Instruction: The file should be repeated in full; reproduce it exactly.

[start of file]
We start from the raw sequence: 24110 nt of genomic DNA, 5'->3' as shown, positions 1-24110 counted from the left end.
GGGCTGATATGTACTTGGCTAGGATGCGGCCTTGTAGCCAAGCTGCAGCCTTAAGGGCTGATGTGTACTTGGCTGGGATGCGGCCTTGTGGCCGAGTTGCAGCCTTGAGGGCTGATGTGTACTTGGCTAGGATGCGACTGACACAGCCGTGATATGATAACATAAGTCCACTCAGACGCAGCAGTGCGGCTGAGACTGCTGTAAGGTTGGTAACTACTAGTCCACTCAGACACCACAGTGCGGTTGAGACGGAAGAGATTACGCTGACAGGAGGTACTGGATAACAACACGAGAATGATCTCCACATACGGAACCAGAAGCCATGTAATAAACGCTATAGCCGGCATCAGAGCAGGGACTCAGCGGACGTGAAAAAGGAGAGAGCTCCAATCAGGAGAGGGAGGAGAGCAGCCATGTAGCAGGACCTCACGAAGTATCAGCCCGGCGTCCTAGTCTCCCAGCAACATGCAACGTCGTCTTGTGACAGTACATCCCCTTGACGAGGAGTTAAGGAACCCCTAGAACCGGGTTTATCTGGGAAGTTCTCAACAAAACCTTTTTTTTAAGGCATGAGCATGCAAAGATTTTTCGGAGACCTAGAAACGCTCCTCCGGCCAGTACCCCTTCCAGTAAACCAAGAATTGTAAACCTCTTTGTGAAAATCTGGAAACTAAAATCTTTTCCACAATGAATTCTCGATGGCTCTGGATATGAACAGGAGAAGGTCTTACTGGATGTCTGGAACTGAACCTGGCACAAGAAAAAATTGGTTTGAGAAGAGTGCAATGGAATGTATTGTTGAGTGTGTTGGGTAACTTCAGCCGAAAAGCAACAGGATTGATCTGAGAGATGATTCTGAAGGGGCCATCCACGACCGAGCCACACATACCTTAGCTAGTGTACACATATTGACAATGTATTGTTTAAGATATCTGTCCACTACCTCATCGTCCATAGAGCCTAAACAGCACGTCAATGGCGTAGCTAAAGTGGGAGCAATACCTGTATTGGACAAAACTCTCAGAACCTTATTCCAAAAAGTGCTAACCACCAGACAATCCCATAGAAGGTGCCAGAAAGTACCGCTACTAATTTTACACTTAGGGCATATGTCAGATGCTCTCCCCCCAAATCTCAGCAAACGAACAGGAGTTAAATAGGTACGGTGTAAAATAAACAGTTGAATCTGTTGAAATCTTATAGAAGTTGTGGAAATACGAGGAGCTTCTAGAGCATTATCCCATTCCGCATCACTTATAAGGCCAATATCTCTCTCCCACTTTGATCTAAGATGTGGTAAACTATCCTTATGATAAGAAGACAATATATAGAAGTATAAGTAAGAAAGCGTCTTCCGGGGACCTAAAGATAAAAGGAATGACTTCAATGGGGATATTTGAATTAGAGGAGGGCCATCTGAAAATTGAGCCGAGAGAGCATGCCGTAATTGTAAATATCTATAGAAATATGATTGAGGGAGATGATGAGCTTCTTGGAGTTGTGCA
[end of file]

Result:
We start from the raw sequence: 24110 nt of genomic DNA, 5'->3' as shown, positions 1-24110 counted from the left end.
GGGCTGATATGTACTTGGCTAGGATGCGGCCTTGTAGCCAAGCTGCAGCCTTAAGGGCTGATGTGTACTTGGCTGGGATGCGGCCTTGTGGCCGAGTTGCAGCCTTGAGGGCTGATGTGTACTTGGCTAGGATGCGACTGACACAGCCGTGATATGATAACATAAGTCCACTCAGACGCAGCAGTGCGGCTGAGACTGCTGTAAGGTTGGTAACTACTAGTCCACTCAGACACCACAGTGCGGTTGAGACGGAAGAGATTACGCTGACAGGAGGTACTGGATAACAACACGAGAATGATCTCCACATACGGAACCAGAAGCCATGTAATAAACGCTATAGCCGGCATCAGAGCAGGGACTCAGCGGACGTGAAAAAGGAGAGAGCTCCAATCAGGAGAGGGAGGAGAGCAGCCATGTAGCAGGACCTCACGAAGTATCAGCCCGGCGTCCTAGTCTCCCAGCAACATGCAACGTCGTCTTGTGACAGTACATCCCCTTGACGAGGAGTTAAGGAACCCCTAGAACCGGGTTTATCTGGGAAGTTCTCAACAAAACCTTTTTTTTAAGGCATGAGCATGCAAAGATTTTTCGGAGACCTAGAAACGCTCCTCCGGCCAGTACCCCTTCCAGTAAACCAAGAATTGTAAACCTCTTTGTGAAAATCTGGAAACTAAAATCTTTTCCACAATGAATTCTCGATGGCTCTGGATATGAACAGGAGAAGGTCTTACTGGATGTCTGGAACTGAACCTGGCACAAGAAAAAATTGGTTTGAGAAGAGTGCAATGGAATGTATTGTTGAGTGTGTTGGGTAACTTCAGCCGAAAAGCAACAGGATTGATCTGAGAGATGATTCTGAAGGGGCCATCCACGACCGAGCCACACATACCTTAGCTAGTGTACACATATTGACAATGTATTGTTTAAGATATCTGTCCACTACCTCATCGTCCATAGAGCCTAAACAGCACGTCAATGGCGTAGCTAAAGTGGGAGCAATACCTGTATTGGACAAAACTCTCAGAACCTTATTCCAAAAAGTGCTAACCACCAGACAATCCCATAGAAGGTGCCAGAAAGTACCGCTACTAATTTTACACTTAGGGCATATGTCAGATGCTCTCCCCCCAAATCTCAGCAAACGAACAGGAGTTAAATAGGTACGGTGTAAAATAAACAGTTGAATCTGTTGAAATCTTATAGAAGTTGTGGAAATACGAGGAGCTTCTAGAGCATTATCCCATTCCGCATCACTTATAAGGCCAATATCTCTCTCCCACTTTGATCTAAGATGTGGTAAACTATCCTTATGATAAGAAGACAATATATAGAAGTATAAGTAAGAAAGCGTCTTCCGGGGACCTAAAGATAAAAGGAATGACTTCAATGGGGATATTTGAATTAGAGGAGGGCCATCTGAAAATTGAGCCGAGAGAGCATGCCGTAATTGTAAATATCTATAGAAATATGATTGAGGGAGATGATGAGCTTCTTGGAGTTGTGCA